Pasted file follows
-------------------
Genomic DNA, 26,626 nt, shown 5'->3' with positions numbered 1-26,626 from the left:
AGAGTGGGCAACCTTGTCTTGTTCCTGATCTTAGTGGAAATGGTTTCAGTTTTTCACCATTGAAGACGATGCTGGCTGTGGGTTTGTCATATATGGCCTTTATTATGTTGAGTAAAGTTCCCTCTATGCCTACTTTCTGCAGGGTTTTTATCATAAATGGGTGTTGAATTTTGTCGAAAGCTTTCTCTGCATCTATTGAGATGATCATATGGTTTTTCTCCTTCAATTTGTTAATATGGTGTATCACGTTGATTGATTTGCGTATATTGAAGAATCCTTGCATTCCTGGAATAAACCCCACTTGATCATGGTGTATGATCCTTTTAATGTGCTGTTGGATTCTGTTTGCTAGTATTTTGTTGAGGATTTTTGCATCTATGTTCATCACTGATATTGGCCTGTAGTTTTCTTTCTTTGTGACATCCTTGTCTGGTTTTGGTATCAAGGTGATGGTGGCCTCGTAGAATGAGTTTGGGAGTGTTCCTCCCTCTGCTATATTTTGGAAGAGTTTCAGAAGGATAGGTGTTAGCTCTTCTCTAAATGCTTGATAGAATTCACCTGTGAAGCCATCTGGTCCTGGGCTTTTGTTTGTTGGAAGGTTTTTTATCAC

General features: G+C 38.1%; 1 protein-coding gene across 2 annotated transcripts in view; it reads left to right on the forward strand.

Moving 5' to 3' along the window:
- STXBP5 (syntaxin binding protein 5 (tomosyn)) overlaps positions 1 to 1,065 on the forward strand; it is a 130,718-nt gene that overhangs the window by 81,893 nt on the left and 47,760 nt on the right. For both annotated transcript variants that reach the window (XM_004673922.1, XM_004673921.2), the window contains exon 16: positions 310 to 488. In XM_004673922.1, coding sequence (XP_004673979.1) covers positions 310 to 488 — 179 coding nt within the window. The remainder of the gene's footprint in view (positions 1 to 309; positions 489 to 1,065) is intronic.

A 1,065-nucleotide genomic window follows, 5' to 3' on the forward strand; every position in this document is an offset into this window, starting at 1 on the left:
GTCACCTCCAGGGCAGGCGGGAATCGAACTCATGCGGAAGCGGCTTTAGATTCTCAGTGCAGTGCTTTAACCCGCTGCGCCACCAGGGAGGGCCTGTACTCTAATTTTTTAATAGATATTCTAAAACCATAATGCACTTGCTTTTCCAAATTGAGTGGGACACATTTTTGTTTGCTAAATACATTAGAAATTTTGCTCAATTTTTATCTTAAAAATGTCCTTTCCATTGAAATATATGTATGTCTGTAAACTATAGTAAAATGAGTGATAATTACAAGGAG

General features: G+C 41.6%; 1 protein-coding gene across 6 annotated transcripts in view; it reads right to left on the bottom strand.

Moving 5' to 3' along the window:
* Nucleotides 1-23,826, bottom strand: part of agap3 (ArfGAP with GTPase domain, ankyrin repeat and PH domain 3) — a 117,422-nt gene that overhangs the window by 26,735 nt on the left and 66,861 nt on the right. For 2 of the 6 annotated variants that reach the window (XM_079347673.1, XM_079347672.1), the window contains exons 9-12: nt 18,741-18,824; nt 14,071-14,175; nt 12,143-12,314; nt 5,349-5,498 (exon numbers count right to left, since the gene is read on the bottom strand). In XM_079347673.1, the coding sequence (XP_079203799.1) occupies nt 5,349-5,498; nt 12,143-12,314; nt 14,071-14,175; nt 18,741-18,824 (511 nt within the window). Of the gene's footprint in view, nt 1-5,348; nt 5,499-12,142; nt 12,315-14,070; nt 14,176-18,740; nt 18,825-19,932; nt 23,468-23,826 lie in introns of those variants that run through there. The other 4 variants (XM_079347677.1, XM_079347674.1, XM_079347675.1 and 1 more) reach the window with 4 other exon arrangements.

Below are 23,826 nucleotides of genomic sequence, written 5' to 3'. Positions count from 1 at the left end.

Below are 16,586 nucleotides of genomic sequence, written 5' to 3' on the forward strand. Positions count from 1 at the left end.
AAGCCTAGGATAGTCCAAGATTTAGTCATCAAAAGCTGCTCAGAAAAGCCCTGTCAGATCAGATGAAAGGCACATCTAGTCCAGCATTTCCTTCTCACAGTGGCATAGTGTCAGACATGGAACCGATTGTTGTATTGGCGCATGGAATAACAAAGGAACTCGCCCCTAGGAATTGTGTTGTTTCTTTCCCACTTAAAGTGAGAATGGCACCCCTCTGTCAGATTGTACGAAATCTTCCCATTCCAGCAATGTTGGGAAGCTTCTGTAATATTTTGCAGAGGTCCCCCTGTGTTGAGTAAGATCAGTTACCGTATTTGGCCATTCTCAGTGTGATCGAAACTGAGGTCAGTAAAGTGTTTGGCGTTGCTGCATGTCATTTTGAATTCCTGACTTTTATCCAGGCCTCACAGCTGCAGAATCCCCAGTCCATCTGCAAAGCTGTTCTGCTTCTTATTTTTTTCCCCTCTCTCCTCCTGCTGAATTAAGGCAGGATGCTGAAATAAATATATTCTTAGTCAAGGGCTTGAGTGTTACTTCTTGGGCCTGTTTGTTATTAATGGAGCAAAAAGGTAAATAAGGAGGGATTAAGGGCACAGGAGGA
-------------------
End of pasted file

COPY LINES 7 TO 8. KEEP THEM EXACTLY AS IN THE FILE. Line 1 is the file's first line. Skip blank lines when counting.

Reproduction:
GTCACCTCCAGGGCAGGCGGGAATCGAACTCATGCGGAAGCGGCTTTAGATTCTCAGTGCAGTGCTTTAACCCGCTGCGCCACCAGGGAGGGCCTGTACTCTAATTTTTTAATAGATATTCTAAAACCATAATGCACTTGCTTTTCCAAATTGAGTGGGACACATTTTTGTTTGCTAAATACATTAGAAATTTTGCTCAATTTTTATCTTAAAAATGTCCTTTCCATTGAAATATATGTATGTCTGTAAACTATAGTAAAATGAGTGATAATTACAAGGAG

General features: G+C 41.6%; 1 protein-coding gene across 6 annotated transcripts in view; it reads right to left on the bottom strand.